As the title suggests, this post is diving into how you can build better relationships with your stakeholders via intake process. If you’re a large organization you should have a tool that facilitates intake across all teams in a systematic and standardized way. Amazon used an internal ticketing system that allowed team to discover who owned a particular system or experience and then submit a ticket to that team with a severity level. Internal teams had different SLAs depending on the severity of the issue and many provided information about their office hours in case internal teams wanted to connect with them. But what happens when you don’t have a system like this and your partners and stakeholders don’t know where or how to reach you? The first thing that happens without process is escalation: “I want this thing, I don’t know how to get you to prioritize it or listen to me, so I’m going to escalate.” Constant escalation for priority without understanding the process by which things get prioritized is unhealthy (at best). In these situations I would encourage you to setup your own bug intake and feature intake process to provide a set process. This process should facilitate: 1) Ownership, 2) Transparency, and 3) Communication.

Here is an example of a bug intake process I’ve created:

(note: if you are building an intake process for features, this workflow will slightly differ)

This process starts with an offramp to get critical issues to an on-call if necessary, if it’s not necessary it follows a process with a more sustainable SLA. If you don’t have a pre-defined heirarchy of severity levels and expected SLAs, you’ll need to create and socialize that first. The next step is triaging the issues so ownership can be assigned. Single-threaded ownership of a bug is critical at the beginning of the process.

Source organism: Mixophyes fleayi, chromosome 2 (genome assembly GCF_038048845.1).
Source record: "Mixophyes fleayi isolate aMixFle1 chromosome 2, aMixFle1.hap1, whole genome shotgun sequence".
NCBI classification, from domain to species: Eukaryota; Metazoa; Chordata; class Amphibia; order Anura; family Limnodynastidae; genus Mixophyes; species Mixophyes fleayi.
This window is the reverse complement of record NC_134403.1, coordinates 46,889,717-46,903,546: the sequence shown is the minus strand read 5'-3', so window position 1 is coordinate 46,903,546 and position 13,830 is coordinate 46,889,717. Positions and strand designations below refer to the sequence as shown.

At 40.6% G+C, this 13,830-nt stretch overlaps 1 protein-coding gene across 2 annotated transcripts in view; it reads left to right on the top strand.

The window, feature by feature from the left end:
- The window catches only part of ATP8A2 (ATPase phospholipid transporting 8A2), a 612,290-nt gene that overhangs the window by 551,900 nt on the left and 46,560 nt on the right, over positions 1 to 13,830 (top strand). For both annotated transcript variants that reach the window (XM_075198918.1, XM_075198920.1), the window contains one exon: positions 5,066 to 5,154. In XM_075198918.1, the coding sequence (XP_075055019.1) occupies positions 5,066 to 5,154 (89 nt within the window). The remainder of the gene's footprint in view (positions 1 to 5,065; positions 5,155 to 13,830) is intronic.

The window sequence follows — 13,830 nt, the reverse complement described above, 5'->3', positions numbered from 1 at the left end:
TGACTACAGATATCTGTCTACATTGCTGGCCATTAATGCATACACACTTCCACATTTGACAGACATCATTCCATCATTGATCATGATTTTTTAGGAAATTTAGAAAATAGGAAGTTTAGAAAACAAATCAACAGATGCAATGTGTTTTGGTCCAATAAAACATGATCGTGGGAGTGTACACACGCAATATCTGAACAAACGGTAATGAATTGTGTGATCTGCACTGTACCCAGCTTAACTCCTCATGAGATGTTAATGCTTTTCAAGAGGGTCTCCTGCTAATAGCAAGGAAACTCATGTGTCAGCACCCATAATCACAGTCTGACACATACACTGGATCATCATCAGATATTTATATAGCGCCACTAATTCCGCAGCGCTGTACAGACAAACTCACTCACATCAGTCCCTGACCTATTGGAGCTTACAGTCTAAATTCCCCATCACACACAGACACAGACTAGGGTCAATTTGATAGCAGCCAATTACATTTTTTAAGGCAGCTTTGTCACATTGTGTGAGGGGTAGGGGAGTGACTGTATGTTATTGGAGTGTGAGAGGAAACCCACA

Next the product manager conducts a little discovery on the problem, if the product manager doesn’t fully understand the issue they have the submitter come to a weekly office hours to get their questions answered.

After the bug and the conditions surrounding the bug are known, the product manager either rejects the bug or prioritizes it (and creates a Jira story for tracking). This provides transparency to the submitter on where their issue is at and when it will be looked at.

Finally, once a resolution happens, the submitter is followed up with to close the loop. I can’t emphasize how important this stage is. The resolution should be as automated as possible (with an email triggered when a ticket is closed) to prevent the product manager from having to email every submitter, but if that is not in place, the product manager must follow up to close the loop.

Having a process like this in place helps to build trust with stakeholders (when done correctly), and can help cut down on unnecessary escalations. Whenever possible, provide a detailed reason why a bug cannot be addressed or is not above the line in the next sprint. The ownership, transparency, and communication will help your stakeholders feel heard–even if they don’t fully understand the development process!

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